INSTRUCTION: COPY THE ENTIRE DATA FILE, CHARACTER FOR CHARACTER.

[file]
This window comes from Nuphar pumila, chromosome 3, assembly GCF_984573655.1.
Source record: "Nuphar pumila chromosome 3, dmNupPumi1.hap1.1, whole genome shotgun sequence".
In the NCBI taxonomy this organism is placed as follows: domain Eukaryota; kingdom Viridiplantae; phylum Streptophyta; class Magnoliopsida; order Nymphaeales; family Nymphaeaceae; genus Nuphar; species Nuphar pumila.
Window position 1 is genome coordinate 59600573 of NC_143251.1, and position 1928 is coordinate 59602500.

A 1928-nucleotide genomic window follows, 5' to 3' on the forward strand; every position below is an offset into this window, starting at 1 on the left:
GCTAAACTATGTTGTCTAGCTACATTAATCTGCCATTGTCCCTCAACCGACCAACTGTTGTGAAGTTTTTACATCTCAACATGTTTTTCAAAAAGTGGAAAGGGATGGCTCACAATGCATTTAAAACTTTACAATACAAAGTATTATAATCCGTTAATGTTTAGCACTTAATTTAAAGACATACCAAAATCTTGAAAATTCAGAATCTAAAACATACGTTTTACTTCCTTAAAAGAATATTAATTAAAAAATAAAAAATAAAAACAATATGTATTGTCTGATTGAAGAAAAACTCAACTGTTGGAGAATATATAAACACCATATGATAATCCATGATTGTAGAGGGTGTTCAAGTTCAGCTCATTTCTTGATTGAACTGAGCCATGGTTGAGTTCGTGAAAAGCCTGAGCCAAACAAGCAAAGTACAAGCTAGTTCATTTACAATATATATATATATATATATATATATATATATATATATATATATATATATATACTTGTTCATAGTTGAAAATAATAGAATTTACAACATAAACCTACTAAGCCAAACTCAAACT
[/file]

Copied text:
This window comes from Nuphar pumila, chromosome 3, assembly GCF_984573655.1.
Source record: "Nuphar pumila chromosome 3, dmNupPumi1.hap1.1, whole genome shotgun sequence".
In the NCBI taxonomy this organism is placed as follows: domain Eukaryota; kingdom Viridiplantae; phylum Streptophyta; class Magnoliopsida; order Nymphaeales; family Nymphaeaceae; genus Nuphar; species Nuphar pumila.
Window position 1 is genome coordinate 59600573 of NC_143251.1, and position 1928 is coordinate 59602500.

A 1928-nucleotide genomic window follows, 5' to 3' on the forward strand; every position below is an offset into this window, starting at 1 on the left:
GCTAAACTATGTTGTCTAGCTACATTAATCTGCCATTGTCCCTCAACCGACCAACTGTTGTGAAGTTTTTACATCTCAACATGTTTTTCAAAAAGTGGAAAGGGATGGCTCACAATGCATTTAAAACTTTACAATACAAAGTATTATAATCCGTTAATGTTTAGCACTTAATTTAAAGACATACCAAAATCTTGAAAATTCAGAATCTAAAACATACGTTTTACTTCCTTAAAAGAATATTAATTAAAAAATAAAAAATAAAAACAATATGTATTGTCTGATTGAAGAAAAACTCAACTGTTGGAGAATATATAAACACCATATGATAATCCATGATTGTAGAGGGTGTTCAAGTTCAGCTCATTTCTTGATTGAACTGAGCCATGGTTGAGTTCGTGAAAAGCCTGAGCCAAACAAGCAAAGTACAAGCTAGTTCATTTACAATATATATATATATATATATATATATATATATATATATATATATATATATATACTTGTTCATAGTTGAAAATAATAGAATTTACAACATAAACCTACTAAGCCAAACTCAAACT